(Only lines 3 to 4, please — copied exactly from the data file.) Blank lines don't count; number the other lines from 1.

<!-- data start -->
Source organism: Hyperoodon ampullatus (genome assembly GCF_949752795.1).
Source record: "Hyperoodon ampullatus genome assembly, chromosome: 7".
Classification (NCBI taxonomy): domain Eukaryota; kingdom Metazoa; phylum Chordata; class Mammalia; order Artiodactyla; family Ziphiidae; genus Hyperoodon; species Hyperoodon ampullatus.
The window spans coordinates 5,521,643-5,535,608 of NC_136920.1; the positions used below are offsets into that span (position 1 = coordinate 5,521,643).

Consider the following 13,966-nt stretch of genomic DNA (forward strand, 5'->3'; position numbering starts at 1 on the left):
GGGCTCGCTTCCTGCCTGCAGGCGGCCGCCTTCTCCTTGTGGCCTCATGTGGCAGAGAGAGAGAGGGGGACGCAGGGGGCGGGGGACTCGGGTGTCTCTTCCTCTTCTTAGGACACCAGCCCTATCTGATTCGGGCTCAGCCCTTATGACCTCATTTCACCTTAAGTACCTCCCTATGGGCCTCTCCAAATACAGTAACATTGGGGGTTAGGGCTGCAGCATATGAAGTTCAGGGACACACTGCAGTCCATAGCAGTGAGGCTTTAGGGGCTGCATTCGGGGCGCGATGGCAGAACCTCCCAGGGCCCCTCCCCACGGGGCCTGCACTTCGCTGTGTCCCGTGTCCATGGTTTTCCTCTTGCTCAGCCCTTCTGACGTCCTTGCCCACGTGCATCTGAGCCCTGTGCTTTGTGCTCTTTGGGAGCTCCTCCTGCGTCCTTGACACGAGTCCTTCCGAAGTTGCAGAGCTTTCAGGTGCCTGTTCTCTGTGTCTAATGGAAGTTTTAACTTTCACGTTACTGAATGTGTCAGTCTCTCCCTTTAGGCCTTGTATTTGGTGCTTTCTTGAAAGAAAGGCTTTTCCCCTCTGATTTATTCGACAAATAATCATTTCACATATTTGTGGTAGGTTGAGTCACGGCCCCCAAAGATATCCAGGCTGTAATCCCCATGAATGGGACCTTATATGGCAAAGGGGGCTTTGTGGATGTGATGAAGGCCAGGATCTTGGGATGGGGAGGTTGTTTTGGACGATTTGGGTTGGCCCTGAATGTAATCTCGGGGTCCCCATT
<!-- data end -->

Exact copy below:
Classification (NCBI taxonomy): domain Eukaryota; kingdom Metazoa; phylum Chordata; class Mammalia; order Artiodactyla; family Ziphiidae; genus Hyperoodon; species Hyperoodon ampullatus.
The window spans coordinates 5,521,643-5,535,608 of NC_136920.1; the positions used below are offsets into that span (position 1 = coordinate 5,521,643).